Male Birth Control Pill to Work by Making Males Forget How to Impregnate (VIDEO)

Scientists have reported that a male birth control pill could be available on the market soon after decades of research.

Scientist James Bradner was working on a formula that he hoped would make cancer cells "forget" they had cancer when he discovered an interesting side-affect; the cells located in male testes also somehow "forgot" how to create fully matured sperm. The result of his research proved that this new formula unintentionally made men infertile.

While that may have been bad news for some cancer patients, it could also mean break through research in the field of male birth control. Scientist have attempted to find a male contraceptive for decades, but failed mostly due to harsh side affects. Testing of the new pill in mice, however, has revealed positive results.

Mice that were given a dosage of the chemical mixture became infertile but were able to reproduce once again after being taken off the drug for a couple of weeks. In addition, the only current side affect appears to be a minimal loss in weight, according to U.S. News and World Report.

The pill is not the only version that researchers are working on but it could be one of the most promising according to Martin Matzuk, a developmental biologist with the Baylor College of Medicine and co-author of the report.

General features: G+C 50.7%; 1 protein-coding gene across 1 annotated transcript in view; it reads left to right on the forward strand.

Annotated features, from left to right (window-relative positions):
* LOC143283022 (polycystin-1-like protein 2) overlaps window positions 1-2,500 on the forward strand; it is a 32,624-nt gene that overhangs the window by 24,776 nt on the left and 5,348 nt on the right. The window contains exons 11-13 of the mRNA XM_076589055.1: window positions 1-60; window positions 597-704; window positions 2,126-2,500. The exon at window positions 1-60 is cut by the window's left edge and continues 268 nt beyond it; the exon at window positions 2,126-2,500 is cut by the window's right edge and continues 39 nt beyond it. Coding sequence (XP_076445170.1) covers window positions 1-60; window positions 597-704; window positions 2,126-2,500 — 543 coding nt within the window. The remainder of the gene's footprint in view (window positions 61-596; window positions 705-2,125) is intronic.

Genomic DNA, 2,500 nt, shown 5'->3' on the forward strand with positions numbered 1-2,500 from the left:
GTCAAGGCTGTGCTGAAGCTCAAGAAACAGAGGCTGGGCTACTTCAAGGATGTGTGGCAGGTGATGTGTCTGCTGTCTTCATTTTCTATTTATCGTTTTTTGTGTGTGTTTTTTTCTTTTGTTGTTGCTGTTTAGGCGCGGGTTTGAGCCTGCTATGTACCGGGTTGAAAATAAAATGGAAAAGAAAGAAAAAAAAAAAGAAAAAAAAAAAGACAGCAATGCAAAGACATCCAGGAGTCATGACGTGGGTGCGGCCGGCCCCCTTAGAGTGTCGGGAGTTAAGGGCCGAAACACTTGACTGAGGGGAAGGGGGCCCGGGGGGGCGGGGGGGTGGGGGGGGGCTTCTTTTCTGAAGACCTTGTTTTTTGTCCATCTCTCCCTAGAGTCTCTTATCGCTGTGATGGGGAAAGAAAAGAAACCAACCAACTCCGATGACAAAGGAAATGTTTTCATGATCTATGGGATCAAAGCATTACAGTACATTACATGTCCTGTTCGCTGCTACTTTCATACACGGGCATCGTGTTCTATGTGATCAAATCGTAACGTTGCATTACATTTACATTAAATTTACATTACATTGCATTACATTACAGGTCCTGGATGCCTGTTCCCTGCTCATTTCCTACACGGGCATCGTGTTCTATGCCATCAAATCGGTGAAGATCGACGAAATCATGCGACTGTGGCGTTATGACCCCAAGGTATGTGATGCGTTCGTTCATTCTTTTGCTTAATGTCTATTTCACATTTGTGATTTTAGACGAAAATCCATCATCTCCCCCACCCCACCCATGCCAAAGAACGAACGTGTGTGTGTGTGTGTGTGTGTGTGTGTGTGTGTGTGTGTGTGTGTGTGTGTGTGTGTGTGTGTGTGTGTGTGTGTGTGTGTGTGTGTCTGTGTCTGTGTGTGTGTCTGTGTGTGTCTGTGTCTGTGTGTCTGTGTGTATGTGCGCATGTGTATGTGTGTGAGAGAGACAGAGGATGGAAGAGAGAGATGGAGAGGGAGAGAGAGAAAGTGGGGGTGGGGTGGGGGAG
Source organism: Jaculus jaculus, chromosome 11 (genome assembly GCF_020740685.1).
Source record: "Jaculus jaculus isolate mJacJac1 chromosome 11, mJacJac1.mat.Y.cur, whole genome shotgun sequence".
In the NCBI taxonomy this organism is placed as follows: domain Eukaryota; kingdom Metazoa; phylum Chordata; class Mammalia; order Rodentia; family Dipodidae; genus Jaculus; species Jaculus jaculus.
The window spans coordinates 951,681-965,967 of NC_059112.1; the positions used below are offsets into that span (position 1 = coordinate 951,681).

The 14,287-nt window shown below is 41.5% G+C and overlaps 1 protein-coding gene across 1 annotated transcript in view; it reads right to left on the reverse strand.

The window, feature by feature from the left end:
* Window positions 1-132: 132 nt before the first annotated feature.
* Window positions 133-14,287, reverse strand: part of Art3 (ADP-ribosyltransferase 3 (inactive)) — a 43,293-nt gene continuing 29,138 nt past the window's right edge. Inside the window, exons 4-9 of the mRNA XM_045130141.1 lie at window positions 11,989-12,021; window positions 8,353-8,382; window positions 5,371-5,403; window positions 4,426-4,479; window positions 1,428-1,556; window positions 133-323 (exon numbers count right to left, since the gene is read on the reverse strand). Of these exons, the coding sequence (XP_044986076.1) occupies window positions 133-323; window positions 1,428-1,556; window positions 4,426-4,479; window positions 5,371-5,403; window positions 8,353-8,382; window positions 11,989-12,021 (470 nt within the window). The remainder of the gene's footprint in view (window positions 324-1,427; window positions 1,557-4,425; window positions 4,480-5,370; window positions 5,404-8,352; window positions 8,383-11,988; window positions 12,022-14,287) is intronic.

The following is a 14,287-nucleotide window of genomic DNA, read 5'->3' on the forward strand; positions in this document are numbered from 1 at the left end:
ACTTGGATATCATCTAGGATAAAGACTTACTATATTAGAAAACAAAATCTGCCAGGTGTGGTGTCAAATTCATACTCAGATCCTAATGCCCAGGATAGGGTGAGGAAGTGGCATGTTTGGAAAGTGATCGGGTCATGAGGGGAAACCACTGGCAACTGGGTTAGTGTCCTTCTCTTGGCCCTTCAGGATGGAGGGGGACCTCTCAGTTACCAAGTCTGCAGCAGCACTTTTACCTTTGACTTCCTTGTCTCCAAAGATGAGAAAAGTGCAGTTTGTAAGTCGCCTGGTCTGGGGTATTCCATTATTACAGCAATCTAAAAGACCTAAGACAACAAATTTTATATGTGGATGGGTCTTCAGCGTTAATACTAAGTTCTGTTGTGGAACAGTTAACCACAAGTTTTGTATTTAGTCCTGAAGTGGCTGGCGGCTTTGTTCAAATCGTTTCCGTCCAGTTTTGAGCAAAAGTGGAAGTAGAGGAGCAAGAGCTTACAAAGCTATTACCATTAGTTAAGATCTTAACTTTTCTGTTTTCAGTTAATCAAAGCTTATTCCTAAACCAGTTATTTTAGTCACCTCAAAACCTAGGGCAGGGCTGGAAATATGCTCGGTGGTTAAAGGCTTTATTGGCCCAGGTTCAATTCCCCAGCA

"My feeling is that there may be multiple drugs that we'll develop in parallel. Men may have a number of alternatives," Matzuk told U.S. "I think the main thing about this study is we're targeting the male germ line [cells that develop into sperm], so it's a non-hormonal contraceptive that's reversible, too."

Non-hormonal could mean less adverse side affects.

"There are drugs that can wipe out the entire germ line, but you want a drug that will be reversible," Matzik stated. "The exciting thing about it is, if you target a specific protein, you'll have less chance of side effects."

Matzik projected that the drug would hopefully land on the market within the next ten years; the ideal form would resemble something similar to the female contraceptive pills.